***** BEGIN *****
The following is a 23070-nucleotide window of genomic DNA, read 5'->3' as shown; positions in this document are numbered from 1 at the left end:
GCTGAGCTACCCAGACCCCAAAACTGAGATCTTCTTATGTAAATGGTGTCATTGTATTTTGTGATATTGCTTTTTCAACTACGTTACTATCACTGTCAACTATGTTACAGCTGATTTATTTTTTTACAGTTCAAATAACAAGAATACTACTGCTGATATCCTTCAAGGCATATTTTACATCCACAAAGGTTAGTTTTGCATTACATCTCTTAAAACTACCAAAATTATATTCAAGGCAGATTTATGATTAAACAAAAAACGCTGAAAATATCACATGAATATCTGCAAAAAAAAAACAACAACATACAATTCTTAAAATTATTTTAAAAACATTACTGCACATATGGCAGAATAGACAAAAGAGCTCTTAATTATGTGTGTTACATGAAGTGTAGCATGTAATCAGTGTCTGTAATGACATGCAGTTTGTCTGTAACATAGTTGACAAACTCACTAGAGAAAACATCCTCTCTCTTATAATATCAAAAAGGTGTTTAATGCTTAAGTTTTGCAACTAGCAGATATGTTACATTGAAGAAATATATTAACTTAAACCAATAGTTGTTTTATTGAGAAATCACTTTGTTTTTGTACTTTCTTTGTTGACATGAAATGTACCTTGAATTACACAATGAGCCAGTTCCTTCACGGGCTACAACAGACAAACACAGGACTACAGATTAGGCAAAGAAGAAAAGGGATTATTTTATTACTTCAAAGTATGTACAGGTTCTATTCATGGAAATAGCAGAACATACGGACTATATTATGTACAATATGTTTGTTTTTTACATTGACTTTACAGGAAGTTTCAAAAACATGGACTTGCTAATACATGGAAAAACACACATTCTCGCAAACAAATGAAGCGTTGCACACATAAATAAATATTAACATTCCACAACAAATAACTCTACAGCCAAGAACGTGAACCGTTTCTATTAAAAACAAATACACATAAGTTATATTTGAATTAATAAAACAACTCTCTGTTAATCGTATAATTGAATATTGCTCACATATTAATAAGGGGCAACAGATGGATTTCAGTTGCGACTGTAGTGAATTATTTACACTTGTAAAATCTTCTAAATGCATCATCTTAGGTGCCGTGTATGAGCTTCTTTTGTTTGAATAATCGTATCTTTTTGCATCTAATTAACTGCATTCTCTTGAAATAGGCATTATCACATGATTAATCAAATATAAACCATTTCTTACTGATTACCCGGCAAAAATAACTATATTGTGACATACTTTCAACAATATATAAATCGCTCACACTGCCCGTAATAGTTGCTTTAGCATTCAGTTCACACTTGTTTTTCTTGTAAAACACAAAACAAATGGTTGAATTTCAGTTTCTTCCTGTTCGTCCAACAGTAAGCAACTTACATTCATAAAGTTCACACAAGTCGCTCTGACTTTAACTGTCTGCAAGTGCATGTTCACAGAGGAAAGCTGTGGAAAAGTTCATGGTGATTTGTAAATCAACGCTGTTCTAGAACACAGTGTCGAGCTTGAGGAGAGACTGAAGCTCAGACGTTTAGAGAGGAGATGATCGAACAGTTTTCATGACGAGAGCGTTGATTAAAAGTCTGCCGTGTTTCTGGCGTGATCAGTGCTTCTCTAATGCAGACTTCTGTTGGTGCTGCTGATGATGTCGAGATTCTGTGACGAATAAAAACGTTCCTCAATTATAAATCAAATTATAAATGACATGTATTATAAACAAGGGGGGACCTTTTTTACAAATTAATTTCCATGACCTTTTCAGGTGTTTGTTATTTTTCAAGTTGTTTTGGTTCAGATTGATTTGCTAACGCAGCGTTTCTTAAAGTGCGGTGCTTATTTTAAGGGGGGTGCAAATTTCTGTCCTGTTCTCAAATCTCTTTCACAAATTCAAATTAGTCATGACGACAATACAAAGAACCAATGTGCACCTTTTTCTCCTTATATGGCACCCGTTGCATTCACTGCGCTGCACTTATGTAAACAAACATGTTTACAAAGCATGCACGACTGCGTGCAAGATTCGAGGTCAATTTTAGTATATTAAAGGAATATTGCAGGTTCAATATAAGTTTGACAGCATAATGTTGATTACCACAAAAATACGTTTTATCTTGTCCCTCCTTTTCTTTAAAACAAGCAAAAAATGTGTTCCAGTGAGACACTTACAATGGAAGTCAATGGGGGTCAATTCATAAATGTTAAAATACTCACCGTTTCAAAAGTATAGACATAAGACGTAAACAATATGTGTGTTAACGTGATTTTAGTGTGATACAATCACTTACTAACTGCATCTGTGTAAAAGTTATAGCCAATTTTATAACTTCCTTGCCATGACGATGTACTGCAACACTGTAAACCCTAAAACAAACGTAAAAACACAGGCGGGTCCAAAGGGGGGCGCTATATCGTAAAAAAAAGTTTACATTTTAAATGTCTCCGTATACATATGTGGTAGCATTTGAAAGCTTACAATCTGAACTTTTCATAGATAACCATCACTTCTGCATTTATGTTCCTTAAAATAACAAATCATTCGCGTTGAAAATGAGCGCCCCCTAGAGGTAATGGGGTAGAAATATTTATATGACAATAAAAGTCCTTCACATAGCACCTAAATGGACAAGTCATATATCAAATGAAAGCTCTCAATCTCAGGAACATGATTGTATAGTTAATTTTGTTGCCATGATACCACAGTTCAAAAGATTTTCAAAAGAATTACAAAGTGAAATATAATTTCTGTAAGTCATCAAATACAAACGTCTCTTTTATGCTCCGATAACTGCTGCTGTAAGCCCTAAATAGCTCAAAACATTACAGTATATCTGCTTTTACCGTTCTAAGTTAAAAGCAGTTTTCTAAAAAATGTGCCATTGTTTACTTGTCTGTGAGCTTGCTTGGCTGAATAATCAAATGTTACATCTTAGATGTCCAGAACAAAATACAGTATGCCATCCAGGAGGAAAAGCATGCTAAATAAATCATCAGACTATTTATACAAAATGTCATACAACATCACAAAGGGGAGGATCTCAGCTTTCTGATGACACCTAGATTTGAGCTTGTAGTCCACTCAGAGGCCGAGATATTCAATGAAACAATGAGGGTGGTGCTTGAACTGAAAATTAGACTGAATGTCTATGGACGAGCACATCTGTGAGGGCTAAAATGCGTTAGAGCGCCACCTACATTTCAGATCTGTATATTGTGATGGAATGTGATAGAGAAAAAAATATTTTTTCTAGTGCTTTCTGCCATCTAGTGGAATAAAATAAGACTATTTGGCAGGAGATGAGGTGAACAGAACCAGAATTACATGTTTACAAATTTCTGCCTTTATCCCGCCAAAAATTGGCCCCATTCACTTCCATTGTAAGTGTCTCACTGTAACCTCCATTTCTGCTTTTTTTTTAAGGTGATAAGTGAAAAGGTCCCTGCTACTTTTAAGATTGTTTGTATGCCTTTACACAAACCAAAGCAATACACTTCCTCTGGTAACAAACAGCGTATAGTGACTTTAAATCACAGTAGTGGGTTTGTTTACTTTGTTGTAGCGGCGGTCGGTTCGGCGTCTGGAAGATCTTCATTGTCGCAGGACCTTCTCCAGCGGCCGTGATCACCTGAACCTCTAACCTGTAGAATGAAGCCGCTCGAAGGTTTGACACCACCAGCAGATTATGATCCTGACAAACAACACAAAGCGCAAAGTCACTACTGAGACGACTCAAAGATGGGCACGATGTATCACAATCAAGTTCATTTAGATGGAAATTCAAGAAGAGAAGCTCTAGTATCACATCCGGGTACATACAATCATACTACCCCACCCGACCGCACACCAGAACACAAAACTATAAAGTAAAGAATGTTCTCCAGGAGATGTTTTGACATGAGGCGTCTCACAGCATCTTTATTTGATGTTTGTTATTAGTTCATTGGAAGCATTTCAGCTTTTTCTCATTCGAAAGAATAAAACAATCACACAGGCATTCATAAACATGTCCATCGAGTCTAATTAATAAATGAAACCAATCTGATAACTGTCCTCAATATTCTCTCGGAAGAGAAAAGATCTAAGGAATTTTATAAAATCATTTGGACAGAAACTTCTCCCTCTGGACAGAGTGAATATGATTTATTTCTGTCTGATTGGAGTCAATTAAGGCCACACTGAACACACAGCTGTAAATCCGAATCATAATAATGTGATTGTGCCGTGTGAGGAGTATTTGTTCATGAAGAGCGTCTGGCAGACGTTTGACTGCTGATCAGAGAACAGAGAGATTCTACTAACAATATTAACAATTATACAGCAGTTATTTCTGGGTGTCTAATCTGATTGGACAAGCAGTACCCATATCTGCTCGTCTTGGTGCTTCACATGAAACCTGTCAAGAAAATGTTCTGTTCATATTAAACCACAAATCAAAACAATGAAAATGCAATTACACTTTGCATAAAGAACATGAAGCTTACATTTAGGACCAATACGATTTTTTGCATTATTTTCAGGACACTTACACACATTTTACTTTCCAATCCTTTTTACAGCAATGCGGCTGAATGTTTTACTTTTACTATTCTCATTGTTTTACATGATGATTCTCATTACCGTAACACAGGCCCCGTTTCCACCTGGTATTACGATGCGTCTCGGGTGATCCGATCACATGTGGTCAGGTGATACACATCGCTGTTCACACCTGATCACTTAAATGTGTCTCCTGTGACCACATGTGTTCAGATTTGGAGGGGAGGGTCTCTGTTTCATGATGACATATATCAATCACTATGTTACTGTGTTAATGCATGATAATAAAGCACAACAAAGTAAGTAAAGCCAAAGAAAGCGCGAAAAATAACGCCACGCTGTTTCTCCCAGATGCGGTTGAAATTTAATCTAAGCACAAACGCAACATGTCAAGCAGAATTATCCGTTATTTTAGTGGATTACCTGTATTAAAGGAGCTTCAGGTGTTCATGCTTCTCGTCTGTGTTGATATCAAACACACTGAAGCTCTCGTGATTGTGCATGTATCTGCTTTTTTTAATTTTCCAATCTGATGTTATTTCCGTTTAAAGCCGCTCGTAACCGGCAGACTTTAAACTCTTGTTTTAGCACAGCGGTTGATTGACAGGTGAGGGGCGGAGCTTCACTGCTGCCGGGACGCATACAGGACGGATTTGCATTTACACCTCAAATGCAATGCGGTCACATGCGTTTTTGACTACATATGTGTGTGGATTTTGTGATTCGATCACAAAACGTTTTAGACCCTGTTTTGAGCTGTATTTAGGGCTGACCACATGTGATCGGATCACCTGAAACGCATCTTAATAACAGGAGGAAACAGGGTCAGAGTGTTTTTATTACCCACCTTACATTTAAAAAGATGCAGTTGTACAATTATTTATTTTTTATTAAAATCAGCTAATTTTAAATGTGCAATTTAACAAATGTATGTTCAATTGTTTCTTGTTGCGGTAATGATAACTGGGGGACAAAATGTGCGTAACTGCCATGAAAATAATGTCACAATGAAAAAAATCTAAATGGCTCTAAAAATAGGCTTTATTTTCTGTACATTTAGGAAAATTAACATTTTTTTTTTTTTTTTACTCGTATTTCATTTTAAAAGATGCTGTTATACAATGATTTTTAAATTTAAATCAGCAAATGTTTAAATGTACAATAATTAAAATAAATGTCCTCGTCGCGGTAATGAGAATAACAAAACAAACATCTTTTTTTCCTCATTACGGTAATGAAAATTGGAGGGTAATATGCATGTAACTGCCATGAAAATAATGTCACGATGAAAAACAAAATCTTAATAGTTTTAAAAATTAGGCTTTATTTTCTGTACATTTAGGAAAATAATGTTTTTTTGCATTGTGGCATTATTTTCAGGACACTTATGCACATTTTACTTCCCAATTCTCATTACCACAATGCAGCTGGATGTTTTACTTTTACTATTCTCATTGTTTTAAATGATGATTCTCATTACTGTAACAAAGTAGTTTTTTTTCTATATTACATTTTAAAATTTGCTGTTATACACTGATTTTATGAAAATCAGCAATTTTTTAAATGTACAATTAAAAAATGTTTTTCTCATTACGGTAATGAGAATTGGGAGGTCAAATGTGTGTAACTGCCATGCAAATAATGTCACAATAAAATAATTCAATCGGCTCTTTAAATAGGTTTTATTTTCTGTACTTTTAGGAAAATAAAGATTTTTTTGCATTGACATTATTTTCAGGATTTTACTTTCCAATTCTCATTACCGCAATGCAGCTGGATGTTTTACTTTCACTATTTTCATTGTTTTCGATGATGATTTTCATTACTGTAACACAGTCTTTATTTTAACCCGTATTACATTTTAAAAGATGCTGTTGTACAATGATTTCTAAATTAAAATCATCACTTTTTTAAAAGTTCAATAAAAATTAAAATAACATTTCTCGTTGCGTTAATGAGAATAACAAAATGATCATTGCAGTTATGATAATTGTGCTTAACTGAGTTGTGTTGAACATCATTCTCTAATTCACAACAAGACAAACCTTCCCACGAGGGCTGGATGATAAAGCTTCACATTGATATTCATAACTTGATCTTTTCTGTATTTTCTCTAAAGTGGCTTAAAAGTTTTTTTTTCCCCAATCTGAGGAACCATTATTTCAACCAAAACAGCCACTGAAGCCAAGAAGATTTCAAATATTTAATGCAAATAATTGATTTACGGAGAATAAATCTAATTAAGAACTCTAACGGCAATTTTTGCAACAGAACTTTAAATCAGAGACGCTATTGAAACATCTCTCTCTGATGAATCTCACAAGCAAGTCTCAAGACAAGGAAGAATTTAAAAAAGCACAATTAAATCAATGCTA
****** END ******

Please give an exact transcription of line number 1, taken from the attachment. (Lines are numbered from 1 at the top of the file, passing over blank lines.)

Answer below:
The following is a 23070-nucleotide window of genomic DNA, read 5'->3' as shown; positions in this document are numbered from 1 at the left end: